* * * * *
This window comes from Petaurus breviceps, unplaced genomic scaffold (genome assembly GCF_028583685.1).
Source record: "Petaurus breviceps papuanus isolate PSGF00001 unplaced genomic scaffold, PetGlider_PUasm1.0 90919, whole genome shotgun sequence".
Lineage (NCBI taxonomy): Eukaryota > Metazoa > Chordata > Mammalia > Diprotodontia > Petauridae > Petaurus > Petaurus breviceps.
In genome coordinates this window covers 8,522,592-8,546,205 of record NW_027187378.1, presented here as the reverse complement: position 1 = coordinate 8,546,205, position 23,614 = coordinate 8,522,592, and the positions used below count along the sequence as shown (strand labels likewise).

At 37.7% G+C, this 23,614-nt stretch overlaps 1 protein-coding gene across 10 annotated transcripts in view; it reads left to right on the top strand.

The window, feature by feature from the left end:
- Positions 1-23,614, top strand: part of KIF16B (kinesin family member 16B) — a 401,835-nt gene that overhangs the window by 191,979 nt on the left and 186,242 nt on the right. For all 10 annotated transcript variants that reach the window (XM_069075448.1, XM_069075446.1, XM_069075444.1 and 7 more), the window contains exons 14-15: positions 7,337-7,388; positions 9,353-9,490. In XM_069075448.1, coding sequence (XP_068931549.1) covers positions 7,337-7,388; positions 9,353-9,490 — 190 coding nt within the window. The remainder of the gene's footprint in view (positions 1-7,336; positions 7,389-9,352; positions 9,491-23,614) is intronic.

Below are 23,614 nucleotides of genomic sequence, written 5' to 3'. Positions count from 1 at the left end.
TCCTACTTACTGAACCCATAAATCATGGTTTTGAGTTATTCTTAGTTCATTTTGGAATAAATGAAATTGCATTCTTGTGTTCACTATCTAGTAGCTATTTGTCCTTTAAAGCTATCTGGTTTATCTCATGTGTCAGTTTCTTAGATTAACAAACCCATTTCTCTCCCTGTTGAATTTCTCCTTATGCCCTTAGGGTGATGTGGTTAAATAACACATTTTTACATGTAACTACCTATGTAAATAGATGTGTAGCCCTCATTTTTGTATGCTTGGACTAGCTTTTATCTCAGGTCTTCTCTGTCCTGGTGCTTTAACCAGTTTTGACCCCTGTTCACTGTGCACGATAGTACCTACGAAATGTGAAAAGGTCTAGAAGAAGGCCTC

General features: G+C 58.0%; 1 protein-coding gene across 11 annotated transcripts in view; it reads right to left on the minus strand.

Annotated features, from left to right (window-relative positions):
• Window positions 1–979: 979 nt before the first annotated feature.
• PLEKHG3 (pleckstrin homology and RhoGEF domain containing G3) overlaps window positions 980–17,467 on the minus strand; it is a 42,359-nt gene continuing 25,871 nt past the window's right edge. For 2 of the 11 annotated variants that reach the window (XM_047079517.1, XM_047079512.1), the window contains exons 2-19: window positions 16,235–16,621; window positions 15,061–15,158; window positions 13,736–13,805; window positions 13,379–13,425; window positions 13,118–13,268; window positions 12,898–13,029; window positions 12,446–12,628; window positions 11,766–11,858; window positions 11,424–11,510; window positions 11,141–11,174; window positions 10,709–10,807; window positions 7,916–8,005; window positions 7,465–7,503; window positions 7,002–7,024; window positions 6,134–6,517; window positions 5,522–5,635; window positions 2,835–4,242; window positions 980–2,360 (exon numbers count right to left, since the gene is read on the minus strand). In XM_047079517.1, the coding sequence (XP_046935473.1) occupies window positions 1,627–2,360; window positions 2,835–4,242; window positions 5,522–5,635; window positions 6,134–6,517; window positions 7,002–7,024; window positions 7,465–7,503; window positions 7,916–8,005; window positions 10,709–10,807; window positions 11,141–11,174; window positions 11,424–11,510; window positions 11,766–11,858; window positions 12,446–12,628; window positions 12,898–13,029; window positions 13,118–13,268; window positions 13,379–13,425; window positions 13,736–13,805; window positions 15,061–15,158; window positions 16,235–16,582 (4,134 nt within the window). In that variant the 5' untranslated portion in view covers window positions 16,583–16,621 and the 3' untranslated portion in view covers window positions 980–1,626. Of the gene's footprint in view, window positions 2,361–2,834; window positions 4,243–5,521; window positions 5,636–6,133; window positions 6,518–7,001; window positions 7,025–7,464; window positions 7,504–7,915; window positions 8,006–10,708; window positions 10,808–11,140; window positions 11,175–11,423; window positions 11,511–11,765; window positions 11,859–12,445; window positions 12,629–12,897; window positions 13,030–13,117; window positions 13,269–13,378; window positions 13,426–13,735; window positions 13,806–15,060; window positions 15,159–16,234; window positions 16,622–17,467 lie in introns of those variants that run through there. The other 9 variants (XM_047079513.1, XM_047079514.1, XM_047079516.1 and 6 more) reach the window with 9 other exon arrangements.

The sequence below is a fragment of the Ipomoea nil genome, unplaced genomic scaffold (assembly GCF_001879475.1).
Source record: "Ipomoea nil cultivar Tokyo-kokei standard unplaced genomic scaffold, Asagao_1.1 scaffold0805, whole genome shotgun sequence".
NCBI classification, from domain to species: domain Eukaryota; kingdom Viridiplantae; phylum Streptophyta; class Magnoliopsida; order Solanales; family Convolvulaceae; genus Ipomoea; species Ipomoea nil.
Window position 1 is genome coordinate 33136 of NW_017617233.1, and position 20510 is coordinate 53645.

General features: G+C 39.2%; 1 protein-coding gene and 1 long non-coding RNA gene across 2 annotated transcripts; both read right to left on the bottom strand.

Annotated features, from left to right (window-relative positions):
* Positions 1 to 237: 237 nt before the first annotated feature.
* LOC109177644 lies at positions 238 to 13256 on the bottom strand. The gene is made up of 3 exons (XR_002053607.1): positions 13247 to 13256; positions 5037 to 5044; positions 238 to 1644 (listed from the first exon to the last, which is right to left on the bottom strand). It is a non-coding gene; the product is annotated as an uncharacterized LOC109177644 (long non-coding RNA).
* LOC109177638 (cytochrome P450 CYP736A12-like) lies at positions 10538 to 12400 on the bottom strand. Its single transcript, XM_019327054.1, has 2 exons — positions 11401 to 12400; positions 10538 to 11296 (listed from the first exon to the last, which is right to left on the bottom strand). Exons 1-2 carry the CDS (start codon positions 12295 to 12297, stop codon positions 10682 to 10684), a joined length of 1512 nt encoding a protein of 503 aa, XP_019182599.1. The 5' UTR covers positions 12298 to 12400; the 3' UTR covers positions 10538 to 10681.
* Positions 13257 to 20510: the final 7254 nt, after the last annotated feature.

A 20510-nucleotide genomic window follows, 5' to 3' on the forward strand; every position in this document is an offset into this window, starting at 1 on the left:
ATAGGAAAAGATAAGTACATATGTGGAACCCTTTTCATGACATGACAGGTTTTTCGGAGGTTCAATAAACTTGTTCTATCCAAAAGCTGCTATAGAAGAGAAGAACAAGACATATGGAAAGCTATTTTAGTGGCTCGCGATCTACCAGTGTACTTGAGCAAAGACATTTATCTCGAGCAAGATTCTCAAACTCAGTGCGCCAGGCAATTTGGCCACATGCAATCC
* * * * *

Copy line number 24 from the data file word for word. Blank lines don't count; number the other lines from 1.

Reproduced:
A 20510-nucleotide genomic window follows, 5' to 3' on the forward strand; every position in this document is an offset into this window, starting at 1 on the left: